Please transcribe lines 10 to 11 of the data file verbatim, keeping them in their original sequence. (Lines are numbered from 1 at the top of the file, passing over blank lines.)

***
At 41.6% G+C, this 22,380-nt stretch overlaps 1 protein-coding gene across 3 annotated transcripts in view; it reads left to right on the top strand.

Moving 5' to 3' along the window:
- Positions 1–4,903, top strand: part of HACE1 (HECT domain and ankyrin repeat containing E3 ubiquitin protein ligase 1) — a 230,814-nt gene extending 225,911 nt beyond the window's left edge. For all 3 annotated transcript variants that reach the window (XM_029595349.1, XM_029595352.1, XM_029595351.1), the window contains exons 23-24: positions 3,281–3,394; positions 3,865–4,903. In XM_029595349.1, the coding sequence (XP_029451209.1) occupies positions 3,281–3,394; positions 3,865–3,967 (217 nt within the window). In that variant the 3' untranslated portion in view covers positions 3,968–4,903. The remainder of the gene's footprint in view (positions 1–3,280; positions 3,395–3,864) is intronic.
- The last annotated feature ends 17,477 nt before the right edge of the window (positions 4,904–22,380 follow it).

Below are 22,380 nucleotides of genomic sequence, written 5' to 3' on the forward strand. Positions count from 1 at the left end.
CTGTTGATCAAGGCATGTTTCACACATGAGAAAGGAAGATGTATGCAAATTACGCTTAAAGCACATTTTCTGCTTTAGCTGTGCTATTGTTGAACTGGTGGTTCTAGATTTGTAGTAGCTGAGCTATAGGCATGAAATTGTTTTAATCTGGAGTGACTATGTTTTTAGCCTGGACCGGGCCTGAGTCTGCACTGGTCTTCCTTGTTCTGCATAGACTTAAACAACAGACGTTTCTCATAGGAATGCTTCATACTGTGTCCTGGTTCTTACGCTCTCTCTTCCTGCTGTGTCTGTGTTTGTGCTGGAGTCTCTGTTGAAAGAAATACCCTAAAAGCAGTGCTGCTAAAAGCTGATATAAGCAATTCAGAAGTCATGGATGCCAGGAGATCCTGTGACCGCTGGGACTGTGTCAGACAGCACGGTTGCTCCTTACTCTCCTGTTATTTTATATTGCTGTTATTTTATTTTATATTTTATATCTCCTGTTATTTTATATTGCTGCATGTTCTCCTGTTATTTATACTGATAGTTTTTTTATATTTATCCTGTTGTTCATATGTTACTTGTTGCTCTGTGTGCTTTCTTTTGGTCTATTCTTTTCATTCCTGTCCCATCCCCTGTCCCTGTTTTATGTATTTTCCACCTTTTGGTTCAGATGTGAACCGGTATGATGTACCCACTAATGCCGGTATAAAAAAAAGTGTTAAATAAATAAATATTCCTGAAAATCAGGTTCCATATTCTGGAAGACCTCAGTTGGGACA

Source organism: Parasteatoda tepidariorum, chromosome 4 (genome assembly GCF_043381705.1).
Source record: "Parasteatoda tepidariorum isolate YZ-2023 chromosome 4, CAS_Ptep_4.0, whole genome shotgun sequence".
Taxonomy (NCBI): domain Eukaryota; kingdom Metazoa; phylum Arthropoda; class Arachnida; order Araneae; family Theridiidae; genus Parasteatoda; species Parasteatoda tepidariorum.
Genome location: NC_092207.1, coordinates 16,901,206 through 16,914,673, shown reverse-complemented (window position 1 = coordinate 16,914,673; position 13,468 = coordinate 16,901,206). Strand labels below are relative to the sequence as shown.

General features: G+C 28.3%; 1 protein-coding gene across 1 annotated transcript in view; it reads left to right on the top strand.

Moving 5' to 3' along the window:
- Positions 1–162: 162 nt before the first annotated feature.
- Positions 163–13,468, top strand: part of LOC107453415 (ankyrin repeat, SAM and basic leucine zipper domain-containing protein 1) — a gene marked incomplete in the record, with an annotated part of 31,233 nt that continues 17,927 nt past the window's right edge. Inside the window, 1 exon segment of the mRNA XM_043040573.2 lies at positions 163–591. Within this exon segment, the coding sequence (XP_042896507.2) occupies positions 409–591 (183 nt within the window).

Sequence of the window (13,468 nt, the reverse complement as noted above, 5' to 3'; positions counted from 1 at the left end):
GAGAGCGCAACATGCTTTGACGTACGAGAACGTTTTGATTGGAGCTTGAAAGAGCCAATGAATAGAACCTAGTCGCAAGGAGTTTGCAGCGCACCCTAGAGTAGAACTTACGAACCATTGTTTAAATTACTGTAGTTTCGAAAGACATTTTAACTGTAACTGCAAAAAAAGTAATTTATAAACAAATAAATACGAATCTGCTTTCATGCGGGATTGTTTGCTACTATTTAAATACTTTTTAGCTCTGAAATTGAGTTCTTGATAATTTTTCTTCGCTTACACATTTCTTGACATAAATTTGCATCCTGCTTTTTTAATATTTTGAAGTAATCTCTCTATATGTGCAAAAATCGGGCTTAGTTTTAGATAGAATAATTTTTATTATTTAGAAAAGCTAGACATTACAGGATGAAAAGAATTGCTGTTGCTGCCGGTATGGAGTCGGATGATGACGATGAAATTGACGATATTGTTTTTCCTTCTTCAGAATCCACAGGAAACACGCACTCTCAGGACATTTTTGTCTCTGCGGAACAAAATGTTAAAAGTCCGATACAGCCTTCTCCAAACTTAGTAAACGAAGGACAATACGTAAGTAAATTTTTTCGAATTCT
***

Genome location: NC_092207.1, coordinates 16,901,206 through 16,914,673, shown reverse-complemented (window position 1 = coordinate 16,914,673; position 13,468 = coordinate 16,901,206). Strand labels below are relative to the sequence as shown.

General features: G+C 28.3%; 1 protein-coding gene across 1 annotated transcript in view; it reads left to right on the top strand.